About the author/s

Dr Constantine Asahngwa is the Director of the Cameroon Centre for Evidence-Based Healthcare, a Joanna Briggs Institute Centre of Excellence. He is an evidence synthesis specialist involved in the production of systematic reviews and training of reviewers for more than ten years. His areas of interest include: health policy, health systems, maternal and child health, reproductive health, infectious diseases, non-communicable diseases, disabilities and evidence utilization. 

Mr Likhwa Ncube works in the field of evidence-informed decision-making (EIDM). He is the program officer for ‘advancing the art and science of doing EIDM in Africa’ workstream at the Africa Evidence Network (AEN), housed at the Africa Centre of Evidence (ACE).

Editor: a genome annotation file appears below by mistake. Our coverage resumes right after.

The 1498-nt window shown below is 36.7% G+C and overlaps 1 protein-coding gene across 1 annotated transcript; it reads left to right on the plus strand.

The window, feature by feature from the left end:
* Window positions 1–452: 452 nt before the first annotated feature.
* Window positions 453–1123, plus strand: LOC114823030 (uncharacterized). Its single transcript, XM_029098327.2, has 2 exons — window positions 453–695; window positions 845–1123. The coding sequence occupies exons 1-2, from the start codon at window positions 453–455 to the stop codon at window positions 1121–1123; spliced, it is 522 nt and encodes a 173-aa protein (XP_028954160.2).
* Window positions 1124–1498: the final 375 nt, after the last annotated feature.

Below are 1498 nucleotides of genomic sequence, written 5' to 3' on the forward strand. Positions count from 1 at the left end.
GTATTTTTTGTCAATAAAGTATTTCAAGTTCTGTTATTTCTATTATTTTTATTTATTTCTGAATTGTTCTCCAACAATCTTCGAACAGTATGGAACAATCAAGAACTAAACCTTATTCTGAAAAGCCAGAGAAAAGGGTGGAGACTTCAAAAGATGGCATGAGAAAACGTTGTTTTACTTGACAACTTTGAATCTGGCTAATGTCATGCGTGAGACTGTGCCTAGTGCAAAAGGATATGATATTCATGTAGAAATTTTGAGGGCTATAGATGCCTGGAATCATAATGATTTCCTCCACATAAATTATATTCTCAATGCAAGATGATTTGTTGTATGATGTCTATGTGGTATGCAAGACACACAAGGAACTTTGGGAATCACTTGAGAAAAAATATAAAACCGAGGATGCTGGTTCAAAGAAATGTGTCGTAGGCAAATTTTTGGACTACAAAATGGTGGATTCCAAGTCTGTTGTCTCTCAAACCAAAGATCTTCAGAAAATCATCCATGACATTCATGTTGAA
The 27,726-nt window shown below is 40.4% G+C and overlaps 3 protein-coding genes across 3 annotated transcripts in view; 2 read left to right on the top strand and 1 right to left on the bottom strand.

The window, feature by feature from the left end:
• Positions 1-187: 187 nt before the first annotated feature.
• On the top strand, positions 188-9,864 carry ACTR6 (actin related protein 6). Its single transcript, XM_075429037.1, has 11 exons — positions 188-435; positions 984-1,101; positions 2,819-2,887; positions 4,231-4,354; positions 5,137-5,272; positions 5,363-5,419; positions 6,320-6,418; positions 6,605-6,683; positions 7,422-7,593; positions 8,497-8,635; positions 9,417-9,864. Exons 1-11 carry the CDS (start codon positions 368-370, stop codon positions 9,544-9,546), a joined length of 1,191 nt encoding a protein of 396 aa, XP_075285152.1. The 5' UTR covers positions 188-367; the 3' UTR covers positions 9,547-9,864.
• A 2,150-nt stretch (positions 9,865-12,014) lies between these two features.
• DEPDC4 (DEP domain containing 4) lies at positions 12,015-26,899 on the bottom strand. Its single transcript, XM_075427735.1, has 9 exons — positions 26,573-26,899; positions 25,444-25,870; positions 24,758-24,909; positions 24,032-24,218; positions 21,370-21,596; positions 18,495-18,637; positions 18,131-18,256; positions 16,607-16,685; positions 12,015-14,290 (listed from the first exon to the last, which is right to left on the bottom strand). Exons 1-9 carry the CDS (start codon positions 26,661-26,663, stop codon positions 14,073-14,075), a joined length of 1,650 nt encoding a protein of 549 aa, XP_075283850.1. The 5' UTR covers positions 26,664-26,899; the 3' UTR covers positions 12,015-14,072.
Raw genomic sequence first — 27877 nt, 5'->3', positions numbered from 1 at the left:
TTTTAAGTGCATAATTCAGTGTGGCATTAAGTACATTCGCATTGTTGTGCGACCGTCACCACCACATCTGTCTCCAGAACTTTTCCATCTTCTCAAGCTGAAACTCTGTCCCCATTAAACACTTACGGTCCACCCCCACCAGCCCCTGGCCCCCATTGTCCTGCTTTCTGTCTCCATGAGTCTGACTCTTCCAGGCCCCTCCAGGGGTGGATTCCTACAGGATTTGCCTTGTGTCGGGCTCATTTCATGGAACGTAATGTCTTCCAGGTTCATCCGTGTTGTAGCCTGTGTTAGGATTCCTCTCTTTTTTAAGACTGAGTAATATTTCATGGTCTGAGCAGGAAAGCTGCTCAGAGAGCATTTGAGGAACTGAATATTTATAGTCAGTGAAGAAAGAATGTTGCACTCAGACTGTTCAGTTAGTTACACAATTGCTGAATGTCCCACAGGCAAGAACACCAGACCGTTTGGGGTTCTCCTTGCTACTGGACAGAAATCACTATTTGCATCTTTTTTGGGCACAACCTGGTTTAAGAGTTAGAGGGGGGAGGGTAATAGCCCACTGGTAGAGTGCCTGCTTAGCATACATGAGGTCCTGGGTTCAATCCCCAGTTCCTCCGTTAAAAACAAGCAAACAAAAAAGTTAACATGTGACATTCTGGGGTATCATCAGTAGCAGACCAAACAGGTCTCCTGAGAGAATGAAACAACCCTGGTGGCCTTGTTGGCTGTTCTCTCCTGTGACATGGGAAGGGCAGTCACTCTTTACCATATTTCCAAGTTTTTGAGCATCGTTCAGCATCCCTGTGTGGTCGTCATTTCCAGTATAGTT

The author/s is solely responsible for the content of this article, including all errors or omissions; acknowledgements do not imply endorsement of the content. The authors are grateful to Ms Harsha Dayal and Mrs Justina A. Onumah for their presentations during the webinar that has informed this blog and for their comments on a previous version of this article.  



The views expressed in published blog posts, as well as any errors or omissions, are the sole responsibility of the author/s and do not represent the views of the Africa Evidence Network, its secretariat, advisory or reference groups, or its funders; nor does it imply endorsement by the aforementioned parties.